After his election, it became clear that U.S. President Donald Trump preferred to greet other political figures with an odd and aggressive gesture: in an apparent show of dominance, he would initiate a handshake, tighten his grip, and then abruptly yank the other party toward him. He did this to Japanese Prime Minister Shinzo Abe, then Supreme Court nominee Neil Gorsuch, and even Vice President Mike Pence. So when Justin Trudeau visited the White House on February 13, the Canadian prime minister came prepared. Trudeau, an amateur boxer who once worked as a nightclub bouncer, braced himself, preemptively clenched Trump’s shoulder, and remained immovable as the president shook his hand. Canadians pored over slow-motion video clips of the maneuver as if it were the winning goal in the Stanley Cup final.
In Canada, the scene helped dispel the concern that Trudeau—whose campaign had summoned up a venerable slogan of his Liberal Party, with Trudeau declaring, “Sunny ways, my friends, sunny ways”—would succumb to Trump’s alpha-male aggression. Further strengthening the impression, the prime minister and his entourage were treated with respect and bonhomie during their visit to Washington. In one survey of Canadians conducted after Trudeau returned home, 92 percent of respondents said they thought he had done a “very good,” “good,” or “acceptable” job during his Washington trip. (Full disclosure: I helped produce and edit Trudeau’s 2014 memoir, for which I was compensated with a one-time lump sum.)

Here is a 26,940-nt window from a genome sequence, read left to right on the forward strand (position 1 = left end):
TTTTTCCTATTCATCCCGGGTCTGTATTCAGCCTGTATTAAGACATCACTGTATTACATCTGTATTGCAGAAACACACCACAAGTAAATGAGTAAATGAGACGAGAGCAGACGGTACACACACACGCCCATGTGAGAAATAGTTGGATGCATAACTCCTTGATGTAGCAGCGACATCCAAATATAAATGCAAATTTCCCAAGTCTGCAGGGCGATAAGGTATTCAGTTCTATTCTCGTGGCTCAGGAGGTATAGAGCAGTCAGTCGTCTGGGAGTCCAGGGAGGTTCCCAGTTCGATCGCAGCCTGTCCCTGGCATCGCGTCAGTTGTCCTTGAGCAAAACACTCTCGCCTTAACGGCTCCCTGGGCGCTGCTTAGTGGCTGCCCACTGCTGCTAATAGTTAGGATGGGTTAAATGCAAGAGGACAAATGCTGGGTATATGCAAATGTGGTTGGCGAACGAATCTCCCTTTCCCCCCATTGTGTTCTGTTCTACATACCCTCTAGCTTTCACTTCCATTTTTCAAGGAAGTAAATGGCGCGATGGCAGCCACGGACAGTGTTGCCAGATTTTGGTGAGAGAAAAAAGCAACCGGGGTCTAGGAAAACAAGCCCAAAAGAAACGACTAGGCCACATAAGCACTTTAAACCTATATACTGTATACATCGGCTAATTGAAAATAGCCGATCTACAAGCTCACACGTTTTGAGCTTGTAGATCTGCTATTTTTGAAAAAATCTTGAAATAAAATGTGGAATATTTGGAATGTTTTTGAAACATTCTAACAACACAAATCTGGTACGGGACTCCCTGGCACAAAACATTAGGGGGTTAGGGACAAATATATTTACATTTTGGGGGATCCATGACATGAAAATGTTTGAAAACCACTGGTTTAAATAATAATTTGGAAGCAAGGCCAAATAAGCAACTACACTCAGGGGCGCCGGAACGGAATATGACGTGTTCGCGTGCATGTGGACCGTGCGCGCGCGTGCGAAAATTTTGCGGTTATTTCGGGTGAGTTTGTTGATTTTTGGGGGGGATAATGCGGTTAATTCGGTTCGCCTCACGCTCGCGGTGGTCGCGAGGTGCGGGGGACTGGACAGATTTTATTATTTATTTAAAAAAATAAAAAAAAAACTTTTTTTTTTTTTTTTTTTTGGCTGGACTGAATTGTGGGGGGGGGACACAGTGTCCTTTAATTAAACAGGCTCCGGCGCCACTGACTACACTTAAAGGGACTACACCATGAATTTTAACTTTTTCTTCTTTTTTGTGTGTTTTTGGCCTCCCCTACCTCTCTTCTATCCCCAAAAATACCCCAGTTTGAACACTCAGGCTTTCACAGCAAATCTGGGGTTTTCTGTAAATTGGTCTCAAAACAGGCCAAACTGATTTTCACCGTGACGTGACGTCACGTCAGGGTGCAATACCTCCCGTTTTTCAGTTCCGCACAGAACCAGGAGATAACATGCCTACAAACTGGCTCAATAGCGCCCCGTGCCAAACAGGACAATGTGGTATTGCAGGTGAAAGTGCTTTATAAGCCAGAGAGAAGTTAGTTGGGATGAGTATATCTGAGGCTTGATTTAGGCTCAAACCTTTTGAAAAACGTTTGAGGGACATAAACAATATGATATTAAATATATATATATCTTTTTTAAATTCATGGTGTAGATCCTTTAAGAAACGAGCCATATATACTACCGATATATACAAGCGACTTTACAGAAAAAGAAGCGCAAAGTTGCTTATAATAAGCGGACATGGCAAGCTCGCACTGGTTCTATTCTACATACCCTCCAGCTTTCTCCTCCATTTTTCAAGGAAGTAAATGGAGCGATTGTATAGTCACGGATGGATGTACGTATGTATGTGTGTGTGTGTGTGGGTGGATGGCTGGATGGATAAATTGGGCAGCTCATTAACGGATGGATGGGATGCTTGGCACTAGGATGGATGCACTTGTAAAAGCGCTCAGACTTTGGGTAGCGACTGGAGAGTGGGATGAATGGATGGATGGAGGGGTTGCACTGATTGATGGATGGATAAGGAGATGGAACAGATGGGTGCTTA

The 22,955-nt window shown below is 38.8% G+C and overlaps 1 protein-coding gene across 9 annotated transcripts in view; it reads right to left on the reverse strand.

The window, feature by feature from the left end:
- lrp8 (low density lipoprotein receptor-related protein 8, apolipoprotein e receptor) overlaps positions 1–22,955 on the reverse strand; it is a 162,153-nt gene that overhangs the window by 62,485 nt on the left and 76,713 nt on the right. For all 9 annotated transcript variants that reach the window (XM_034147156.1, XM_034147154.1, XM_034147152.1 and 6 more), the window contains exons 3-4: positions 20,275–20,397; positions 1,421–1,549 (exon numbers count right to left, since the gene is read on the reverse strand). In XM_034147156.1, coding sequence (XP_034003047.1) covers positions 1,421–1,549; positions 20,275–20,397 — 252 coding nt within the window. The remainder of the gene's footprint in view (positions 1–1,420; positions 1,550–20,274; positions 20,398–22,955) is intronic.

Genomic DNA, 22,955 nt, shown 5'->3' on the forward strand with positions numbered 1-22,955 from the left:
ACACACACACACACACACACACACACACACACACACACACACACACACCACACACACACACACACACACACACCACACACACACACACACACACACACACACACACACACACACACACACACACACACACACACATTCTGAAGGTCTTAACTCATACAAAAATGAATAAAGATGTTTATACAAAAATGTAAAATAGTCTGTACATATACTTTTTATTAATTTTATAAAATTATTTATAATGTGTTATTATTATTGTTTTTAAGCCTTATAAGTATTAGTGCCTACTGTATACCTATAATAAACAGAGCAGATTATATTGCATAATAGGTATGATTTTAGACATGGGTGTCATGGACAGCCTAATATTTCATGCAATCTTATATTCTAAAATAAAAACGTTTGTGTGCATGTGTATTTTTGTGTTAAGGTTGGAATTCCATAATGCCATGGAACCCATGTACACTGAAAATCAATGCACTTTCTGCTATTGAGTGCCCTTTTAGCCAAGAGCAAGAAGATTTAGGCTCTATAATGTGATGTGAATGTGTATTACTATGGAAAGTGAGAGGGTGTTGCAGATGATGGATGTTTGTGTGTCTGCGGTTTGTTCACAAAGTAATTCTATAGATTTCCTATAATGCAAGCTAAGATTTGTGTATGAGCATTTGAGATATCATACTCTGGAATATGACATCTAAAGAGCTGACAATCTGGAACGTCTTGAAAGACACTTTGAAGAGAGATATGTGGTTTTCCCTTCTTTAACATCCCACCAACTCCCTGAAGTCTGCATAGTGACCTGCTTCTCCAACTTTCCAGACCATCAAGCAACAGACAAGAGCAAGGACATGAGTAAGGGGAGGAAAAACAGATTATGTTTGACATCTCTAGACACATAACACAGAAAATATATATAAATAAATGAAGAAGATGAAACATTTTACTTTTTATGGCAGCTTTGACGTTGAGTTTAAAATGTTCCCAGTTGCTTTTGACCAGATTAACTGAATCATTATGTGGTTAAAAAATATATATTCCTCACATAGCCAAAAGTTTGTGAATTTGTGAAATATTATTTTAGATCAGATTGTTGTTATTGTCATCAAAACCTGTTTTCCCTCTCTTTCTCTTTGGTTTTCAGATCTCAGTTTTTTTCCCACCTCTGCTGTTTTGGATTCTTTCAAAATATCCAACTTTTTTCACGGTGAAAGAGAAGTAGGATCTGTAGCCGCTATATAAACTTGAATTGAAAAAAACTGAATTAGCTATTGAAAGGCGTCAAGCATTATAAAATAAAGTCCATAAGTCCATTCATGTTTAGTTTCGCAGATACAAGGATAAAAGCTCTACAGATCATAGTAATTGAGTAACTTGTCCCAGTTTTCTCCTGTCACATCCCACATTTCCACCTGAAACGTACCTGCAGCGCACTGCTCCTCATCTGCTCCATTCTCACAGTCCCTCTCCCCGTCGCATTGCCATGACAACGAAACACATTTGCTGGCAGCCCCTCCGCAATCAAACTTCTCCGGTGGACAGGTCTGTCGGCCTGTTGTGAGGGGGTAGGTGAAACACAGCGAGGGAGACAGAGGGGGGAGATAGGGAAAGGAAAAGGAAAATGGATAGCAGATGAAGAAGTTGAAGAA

Canadians have always paid close attention to the state of their country’s relationship with Washington. And with good reason: 76 percent of Canadian exports go to the United States, whereas only 18 percent of U.S. exports travel in the other direction. This means that while a shutdown of continental free trade might hobble the United States, it would devastate Canada. As former Canadian Prime Minister Brian Mulroney has put it (riffing on a comparison made by one of his predecessors, Pierre Trudeau, the father of Justin), “Free trade with the
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